Roundup: Rally’s Results, Zayo’s $150M Refi, and Startup Week’s Return

12/6/13Follow @MichaelXBD

Rally Software’s roll continued this week, with the company’s latest quarterly revenue beating expectations while CEO Tim Miller earned an award for being Colorado’s top CEO.

The Boulder-based software development company (NYSE: RALY) announced late Thursday a 28 percent year-to-year revenue increase for its most recent quarter, which ended Oct. 31.

The company, which went public in early April, reported revenues of $18.9 million, which is slightly more than it predicted for the quarter. The gains were driven by a 30 percent increase in subscription and support revenue during the quarter, the company’s earnings announcement said.

Rally still lost money, reporting a net loss of $5.8 million, or 24 cents per share.

Miller, who is also Rally’s chairman, was named CEO of the Year by ColoradoBIZ magazine. He earned the award for helping to build Rally into a company with a market cap around $620 million and for overseeing a successful IPO.

It’s unlikely Miller will spend much time bragging about the honor. Locally, Miller is known for his retiring presence, and in 2011 he was included in a Wall Street Journal profile of introvert CEOs. The article noted Miller’s “all steak, no sizzle” persona, a rarity among most corporate leaders.

Giving Zayo credit

Zayo Group, the fast-growing privately held telecom startup headquartered in Boulder, said this week it had re-priced its debt facility to generate an additional $150 million for the company. The money will be used for general corporate purposes.

The money comes from Zayo’s move to increased the amount of a loan facility from $1.6 billion to $1.75 billion. The company was able to cut its interest rate by half of a percentage point, which will save the company $2 million in interest payments per year. The company announced the move on Monday.

Zayo has become a major international telecom provider, with a network of 75,954 route miles in 45 states as well as major cities in the United Kingdom, France, Germany, and the Netherlands. Its focus has been on acquiring smaller companies that have built regional or metro fiber networks and consolidating them into Zayo’s portfolio. Zayo founder and CEO Dan Caruso explained the company’s strategy and history in this guest post for Xconomy.

Cleantech awards

The past week has been a big one for the cleantech industry in Colorado. The National Renewable Energy Laboratory, which is based in Golden, a Denver suburb, hosted its annual industry growth forum for startups, researchers, and investors.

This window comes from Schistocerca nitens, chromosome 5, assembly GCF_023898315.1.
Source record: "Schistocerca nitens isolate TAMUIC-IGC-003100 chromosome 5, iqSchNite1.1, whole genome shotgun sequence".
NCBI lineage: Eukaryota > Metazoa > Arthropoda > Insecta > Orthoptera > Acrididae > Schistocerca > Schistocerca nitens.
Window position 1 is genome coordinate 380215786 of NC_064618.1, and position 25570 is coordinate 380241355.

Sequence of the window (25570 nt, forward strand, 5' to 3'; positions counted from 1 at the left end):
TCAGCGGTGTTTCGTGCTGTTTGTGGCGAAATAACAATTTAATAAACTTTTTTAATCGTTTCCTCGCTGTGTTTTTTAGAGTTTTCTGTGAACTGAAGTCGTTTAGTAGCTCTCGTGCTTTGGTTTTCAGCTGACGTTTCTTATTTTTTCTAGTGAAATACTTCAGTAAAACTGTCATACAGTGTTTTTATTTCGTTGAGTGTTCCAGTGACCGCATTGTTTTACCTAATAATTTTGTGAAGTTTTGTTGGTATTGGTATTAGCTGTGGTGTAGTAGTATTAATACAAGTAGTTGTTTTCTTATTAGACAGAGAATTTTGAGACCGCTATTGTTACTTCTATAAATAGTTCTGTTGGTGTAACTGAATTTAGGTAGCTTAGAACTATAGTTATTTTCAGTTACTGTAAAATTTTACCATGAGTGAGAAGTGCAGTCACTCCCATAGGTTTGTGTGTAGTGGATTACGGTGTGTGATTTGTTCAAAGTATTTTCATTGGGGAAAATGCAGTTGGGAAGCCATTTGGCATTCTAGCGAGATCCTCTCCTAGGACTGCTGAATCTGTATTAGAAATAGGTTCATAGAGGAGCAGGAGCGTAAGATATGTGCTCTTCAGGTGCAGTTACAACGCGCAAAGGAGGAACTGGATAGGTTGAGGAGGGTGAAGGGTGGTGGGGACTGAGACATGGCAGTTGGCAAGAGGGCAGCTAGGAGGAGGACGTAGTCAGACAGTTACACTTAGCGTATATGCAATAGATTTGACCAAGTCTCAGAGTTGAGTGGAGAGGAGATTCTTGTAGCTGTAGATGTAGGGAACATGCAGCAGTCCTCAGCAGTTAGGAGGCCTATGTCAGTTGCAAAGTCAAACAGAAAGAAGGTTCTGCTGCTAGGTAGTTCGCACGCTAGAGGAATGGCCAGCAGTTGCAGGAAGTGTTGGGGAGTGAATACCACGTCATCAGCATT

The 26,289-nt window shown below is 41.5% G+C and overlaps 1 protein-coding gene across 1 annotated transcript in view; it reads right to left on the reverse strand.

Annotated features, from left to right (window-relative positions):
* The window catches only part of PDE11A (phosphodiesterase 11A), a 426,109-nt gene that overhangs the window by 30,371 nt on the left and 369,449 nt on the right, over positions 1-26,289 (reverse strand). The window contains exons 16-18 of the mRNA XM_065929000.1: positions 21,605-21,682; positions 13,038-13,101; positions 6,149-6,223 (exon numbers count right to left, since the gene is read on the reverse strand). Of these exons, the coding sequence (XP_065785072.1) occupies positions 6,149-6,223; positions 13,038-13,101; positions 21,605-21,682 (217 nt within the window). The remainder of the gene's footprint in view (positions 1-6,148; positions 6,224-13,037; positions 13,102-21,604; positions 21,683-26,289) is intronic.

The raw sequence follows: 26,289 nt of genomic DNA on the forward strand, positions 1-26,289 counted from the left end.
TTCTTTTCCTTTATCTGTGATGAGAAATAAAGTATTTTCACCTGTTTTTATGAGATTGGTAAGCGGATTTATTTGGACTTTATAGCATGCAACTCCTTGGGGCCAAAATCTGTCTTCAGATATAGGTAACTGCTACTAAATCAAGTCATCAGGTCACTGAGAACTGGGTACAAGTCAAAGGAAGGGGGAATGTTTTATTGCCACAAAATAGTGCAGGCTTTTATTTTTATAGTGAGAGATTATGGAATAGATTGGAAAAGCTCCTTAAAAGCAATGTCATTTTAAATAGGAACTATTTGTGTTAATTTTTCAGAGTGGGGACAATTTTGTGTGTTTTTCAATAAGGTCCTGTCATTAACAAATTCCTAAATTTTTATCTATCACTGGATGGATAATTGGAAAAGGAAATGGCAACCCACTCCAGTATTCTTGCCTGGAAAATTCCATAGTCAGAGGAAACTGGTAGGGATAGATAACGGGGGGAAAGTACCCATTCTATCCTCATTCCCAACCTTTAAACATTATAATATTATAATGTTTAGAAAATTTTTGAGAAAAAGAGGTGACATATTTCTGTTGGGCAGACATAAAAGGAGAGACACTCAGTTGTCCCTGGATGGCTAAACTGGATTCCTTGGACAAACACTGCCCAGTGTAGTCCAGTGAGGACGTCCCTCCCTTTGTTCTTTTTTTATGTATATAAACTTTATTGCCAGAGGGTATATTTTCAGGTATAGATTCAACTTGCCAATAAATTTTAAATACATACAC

Also this week, the Colorado Cleantech Industries Association announced its annual award winners.

Among the winners were the Colorado Energy Research Collaboratory, a research partnership between NREL, Colorado State University, the University of Colorado at Boulder, and the Colorado School of Mines; and Cool Planet Energy Resources, a company that makes small biorefineries to convert non-food biomass into high-octane fuel.

Other winners are named here.

Denver Startup Week

Following the success of this year’s Denver Startup Week—during which more than 650 companies and 5,500 people participated in more than 125 events—it was a question of when, not if, it would return for a third time. Organizers answered that question this week, scheduling the free celebration of Colorado’s entrepreneurial community for Sep. 15-20, 2014.

The Colorado Technology Association, Downtown Denver Partnership, and a whole lot of volunteers organize Denver Startup Week. In addition to announcing the date, organizers also put out a call for volunteers and sponsors. Check out the DSW2014 website for more.

Export program

The state of Colorado announced a new program intended to help high-tech companies export their products.

The Advanced Industries Export Accelerator Program launched this week. The program is a tool for small- and medium-size businesses in advanced industries that do not have the resources needed to engage in export promotion, according to a release from the Colorado Office of Economic Development and International Trade. The program offers financial resources, training, and consulting services to businesses that participate.

The program will make grants of up to $15,000 available to help companies offset foreign business development. It also is running classes in 2014 to teach the basics about exporting goods and international marketing.

More information is available here.

Michael Davidson is the editor of Xconomy Boulder/Denver. He covers startups, venture capital, clean tech, energy, aerospace, telecoms, and whatever else happens above 5,280 feet. Contact him at mdavidson@xconomy.com. Follow @MichaelXBD

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